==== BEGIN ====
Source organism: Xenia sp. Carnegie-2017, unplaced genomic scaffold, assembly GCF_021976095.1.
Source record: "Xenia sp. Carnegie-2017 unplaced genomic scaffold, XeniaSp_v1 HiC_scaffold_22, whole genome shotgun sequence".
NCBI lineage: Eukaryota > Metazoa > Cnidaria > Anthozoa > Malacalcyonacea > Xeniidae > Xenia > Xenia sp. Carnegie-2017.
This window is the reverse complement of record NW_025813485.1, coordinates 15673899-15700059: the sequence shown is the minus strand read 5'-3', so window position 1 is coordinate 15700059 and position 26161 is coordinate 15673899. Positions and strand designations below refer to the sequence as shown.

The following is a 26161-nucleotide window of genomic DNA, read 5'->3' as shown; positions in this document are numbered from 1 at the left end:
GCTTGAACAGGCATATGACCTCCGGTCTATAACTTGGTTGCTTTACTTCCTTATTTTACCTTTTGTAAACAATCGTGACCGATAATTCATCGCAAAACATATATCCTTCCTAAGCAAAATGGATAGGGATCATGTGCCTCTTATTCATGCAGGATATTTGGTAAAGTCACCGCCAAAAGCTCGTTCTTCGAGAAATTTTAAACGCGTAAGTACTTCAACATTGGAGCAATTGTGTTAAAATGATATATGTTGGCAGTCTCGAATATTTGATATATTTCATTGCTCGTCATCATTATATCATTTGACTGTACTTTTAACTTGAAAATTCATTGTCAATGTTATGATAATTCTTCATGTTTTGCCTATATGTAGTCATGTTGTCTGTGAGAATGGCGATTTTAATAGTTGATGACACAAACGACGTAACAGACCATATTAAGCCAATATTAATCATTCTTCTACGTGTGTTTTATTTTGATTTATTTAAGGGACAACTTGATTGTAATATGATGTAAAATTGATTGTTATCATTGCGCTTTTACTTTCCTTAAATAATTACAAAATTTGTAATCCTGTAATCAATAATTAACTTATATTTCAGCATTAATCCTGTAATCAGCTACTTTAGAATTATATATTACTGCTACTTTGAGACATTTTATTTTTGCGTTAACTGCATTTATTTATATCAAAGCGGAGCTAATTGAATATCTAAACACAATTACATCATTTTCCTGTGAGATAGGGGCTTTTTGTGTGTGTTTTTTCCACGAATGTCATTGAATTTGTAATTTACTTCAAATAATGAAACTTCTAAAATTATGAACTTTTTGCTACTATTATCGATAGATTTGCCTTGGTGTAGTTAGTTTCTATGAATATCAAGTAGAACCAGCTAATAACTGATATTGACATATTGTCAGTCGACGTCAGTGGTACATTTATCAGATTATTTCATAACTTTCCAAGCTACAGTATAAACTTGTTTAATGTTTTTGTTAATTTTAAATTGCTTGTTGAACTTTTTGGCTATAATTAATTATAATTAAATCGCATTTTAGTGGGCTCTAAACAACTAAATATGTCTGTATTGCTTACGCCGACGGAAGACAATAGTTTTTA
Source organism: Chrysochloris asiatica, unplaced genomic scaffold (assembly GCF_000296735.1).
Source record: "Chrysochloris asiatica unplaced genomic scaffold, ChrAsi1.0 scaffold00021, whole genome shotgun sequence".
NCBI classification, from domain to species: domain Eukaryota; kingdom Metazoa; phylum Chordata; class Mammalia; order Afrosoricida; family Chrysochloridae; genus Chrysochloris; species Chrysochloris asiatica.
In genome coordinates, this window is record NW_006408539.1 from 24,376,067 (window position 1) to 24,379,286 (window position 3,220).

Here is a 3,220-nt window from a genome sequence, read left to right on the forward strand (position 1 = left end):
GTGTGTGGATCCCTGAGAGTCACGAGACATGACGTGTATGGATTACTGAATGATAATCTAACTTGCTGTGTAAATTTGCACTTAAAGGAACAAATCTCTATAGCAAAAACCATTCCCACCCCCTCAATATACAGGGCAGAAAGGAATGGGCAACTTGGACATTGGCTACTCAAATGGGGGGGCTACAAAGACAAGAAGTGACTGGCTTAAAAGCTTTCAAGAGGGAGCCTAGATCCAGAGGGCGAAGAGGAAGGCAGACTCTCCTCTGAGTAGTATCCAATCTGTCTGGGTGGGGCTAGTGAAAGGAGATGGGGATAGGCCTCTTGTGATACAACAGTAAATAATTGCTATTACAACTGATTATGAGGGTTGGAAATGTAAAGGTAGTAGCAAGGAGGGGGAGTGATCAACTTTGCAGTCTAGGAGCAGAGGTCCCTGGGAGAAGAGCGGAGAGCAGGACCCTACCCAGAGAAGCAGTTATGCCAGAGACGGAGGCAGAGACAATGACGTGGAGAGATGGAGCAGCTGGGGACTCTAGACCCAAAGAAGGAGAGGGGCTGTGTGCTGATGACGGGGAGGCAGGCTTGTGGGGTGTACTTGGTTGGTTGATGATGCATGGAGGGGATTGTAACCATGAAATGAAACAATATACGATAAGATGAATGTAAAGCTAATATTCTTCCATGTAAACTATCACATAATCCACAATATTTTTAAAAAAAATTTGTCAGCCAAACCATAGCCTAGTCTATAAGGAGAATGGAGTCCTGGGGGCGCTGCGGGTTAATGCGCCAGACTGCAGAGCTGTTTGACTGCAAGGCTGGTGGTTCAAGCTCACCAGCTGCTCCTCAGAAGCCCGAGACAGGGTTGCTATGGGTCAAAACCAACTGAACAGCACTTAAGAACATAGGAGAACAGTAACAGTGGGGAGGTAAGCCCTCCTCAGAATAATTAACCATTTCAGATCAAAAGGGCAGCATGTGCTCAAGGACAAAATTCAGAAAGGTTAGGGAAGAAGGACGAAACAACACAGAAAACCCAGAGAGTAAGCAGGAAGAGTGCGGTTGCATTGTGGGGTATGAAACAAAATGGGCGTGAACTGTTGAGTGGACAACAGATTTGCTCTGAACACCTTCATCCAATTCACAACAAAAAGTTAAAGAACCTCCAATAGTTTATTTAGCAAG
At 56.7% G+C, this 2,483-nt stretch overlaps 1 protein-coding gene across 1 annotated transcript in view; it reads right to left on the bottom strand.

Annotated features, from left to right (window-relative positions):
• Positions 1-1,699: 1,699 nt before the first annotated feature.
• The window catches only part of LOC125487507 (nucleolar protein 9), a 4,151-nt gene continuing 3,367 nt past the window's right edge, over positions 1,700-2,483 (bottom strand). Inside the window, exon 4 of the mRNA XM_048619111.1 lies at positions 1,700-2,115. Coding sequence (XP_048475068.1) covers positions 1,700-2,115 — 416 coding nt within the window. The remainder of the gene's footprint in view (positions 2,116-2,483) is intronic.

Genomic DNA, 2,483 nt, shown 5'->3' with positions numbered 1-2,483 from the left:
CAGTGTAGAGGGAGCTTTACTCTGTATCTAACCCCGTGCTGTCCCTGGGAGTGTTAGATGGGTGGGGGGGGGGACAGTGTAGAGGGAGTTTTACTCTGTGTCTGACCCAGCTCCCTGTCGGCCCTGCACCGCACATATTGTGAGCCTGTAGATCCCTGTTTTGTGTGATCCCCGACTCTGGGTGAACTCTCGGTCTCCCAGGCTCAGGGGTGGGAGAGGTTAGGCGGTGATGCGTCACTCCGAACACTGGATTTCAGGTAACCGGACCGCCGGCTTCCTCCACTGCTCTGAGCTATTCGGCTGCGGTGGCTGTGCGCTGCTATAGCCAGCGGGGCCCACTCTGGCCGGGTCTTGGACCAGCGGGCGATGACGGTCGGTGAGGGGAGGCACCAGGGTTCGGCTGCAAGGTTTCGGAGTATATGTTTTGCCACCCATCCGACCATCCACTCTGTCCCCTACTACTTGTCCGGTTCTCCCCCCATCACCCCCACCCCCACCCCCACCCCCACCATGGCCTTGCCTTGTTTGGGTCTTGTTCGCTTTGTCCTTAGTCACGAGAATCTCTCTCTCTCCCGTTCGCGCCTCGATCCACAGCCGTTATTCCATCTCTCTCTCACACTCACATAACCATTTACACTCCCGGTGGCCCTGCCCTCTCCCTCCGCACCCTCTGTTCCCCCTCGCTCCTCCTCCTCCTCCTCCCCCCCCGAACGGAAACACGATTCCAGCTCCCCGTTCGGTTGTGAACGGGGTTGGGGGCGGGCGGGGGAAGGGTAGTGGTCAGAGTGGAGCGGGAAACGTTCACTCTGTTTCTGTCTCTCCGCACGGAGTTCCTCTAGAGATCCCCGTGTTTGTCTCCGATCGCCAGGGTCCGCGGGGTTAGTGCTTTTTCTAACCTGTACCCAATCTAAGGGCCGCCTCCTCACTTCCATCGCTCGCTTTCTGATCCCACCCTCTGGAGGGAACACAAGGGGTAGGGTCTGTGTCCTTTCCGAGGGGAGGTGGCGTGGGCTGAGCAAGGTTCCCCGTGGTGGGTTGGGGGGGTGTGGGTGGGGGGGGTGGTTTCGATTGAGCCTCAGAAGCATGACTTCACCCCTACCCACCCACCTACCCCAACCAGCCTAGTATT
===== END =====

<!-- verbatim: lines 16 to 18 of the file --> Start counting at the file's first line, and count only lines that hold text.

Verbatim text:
• The window catches only part of LOC125487507 (nucleolar protein 9), a 4,151-nt gene continuing 3,367 nt past the window's right edge, over positions 1,700-2,483 (bottom strand). Inside the window, exon 4 of the mRNA XM_048619111.1 lies at positions 1,700-2,115. Coding sequence (XP_048475068.1) covers positions 1,700-2,115 — 416 coding nt within the window. The remainder of the gene's footprint in view (positions 2,116-2,483) is intronic.

Genomic DNA, 2,483 nt, shown 5'->3' with positions numbered 1-2,483 from the left:
CAGTGTAGAGGGAGCTTTACTCTGTATCTAACCCCGTGCTGTCCCTGGGAGTGTTAGATGGGTGGGGGGGGGGACAGTGTAGAGGGAGTTTTACTCTGTGTCTGACCCAGCTCCCTGTCGGCCCTGCACCGCACATATTGTGAGCCTGTAGATCCCTGTTTTGTGTGATCCCCGACTCTGGGTGAACTCTCGGTCTCCCAGGCTCAGGGGTGGGAGAGGTTAGGCGGTGATGCGTCACTCCGAACACTGGATTTCAGGTAACCGGACCGCCGGCTTCCTCCACTGCTCTGAGCTATTCGGCTGCGGTGGCTGTGCGCTGCTATAGCCAGCGGGGCCCACTCTGGCCGGGTCTTGGACCAGCGGGCGATGACGGTCGGTGAGGGGAGGCACCAGGGTTCGGCTGCAAGGTTTCGGAGTATATGTTTTGCCACCCATCCGACCATCCACTCTGTCCCCTACTACTTGTCCGGTTCTCCCCCCATCACCCCCACCCCCACCCCCACCCCCACCATGGCCTTGCCTTGTTTGGGTCTTGTTCGCTTTGTCCTTAGTCACGAGAATCTCTCTCTCTCCCGTTCGCGCCTCGATCCACAGCCGTTATTCCATCTCTCTCTCACACTCACATAACCATTTACACTCCCGGTGGCCCTGCCCTCTCCCTCCGCACCCTCTGTTCCCCCTCGCTCCTCCTCCTCCTCCTCCCCCCCCGAACGGAAACACGATTCCAGCTCCCCGTTCGGTTGTGAACGGGGTTGGGGGCGGGCGGGGGAAGGGTAGTGGTCAGAGTGGAGCGGGAAACGTTCACTCTGTTTCTGTCTCTCCGCACGGAGTTCCTCTAGAGATCCCCGTGTTTGTCTCCGATCGCCAGGGTCCGCGGGGTTAGTGCTTTTTCTAACCTGTACCCAATCTAAGGGCCGCCTCCTCACTTCCATCGCTCGCTTTCTGATCCCACCCTCTGGAGGGAACACAAGGGGTAGGGTCTGTGTCCTTTCCGAGGGGAGGTGGCGTGGGCTGAGCAAGGTTCCCCGTGGTGGGTTGGGGGGGTGTGGGTGGGGGGGGTGGTTTCGATTGAGCCTCAGAAGCATGACTTCACCCCTACCCACCCACCTACCCCAACCAGCCTAGTATT